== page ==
Tell us about yourself
I attended Holy Child School in Cape Coast where I had my GCE Ordinary and Advanced Level certificates. While in school I was an active member of the Red Cross Society and the Young Christian Students (YCS) and later became president of the YCS.
I loved to play hockey as a sport.
I later went to the University of Ghana where I graduated with a BA in French and English. I largely enjoyed the freedom of university life and had fun as much as I could. I did a number of off-campus jobs like working at trade fairs and even modeled for a few fashion houses to look after myself.
In 2006 I obtained an MBA (Human Resource Management option) at the University of Ghana Business School.
Walk us through your early career journey (first 5 years)
After my National Service, I got a job with M&J Business Services Centre in Accra as a Customer Service Officer. I worked there for a little over 2 years. At the time in Ghana people didn’t have a wide access to telecommunications and secretarial services so this business largely served the business community. My work exposed me to people from all walks of life – CEOs running their own businesses, employees, expatriates and diplomats.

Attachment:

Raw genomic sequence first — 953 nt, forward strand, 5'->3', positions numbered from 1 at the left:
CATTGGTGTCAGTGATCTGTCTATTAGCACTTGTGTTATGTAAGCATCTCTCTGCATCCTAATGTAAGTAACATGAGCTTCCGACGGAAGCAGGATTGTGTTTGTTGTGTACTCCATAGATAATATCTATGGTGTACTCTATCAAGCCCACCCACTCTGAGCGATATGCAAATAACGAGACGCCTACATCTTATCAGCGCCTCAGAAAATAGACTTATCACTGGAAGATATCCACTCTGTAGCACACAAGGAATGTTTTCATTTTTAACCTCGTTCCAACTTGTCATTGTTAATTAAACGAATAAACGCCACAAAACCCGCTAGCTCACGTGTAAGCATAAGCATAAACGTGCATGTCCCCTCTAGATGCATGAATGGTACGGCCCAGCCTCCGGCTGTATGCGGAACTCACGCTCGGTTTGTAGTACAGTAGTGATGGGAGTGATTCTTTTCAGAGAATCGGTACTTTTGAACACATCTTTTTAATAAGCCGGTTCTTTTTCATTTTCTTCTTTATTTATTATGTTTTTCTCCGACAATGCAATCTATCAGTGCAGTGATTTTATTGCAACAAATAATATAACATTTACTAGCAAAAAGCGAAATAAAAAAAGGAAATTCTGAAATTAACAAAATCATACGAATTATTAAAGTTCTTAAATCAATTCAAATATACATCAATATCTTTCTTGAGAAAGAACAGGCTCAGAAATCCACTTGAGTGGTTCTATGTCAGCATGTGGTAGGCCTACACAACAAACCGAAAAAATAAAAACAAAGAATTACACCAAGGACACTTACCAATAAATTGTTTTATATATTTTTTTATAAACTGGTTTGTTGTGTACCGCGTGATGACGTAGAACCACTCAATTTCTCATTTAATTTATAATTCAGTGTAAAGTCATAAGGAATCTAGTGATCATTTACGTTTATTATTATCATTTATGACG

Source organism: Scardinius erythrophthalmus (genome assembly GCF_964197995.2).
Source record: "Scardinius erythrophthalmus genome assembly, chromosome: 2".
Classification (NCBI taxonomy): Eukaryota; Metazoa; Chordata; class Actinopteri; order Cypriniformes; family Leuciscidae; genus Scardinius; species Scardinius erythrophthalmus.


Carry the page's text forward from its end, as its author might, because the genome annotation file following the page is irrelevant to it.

I later moved to help start up the first 3-star hotel in Takoradi called Hillcrest hotel. My stint there was short-lived. I later moved to the Empretec Ghana Foundation where I stayed for 5 years. I started off as an Admin/Programme Assistant and was promoted to an Assistant Manager.
What values/skills would you say you demonstrated in your early career journey that have contributed to your career success?
I entered the workplace with excitement and a curiosity to learn new things. I was lucky to be in the company of people a bit older than me who were doing meaningful things in the country and were showing good results.
I followed and observed very closely managers and colleagues who were willing to help me. I’m not sure I understood everything properly then. I recall I was introduced to management concepts very early in my career and these have helped me to date. I was largely working in administrative support but had the opportunity to see the link between my work and the strategic goals of the organization. These became necessary as I aimed at growing a career at a strategic level.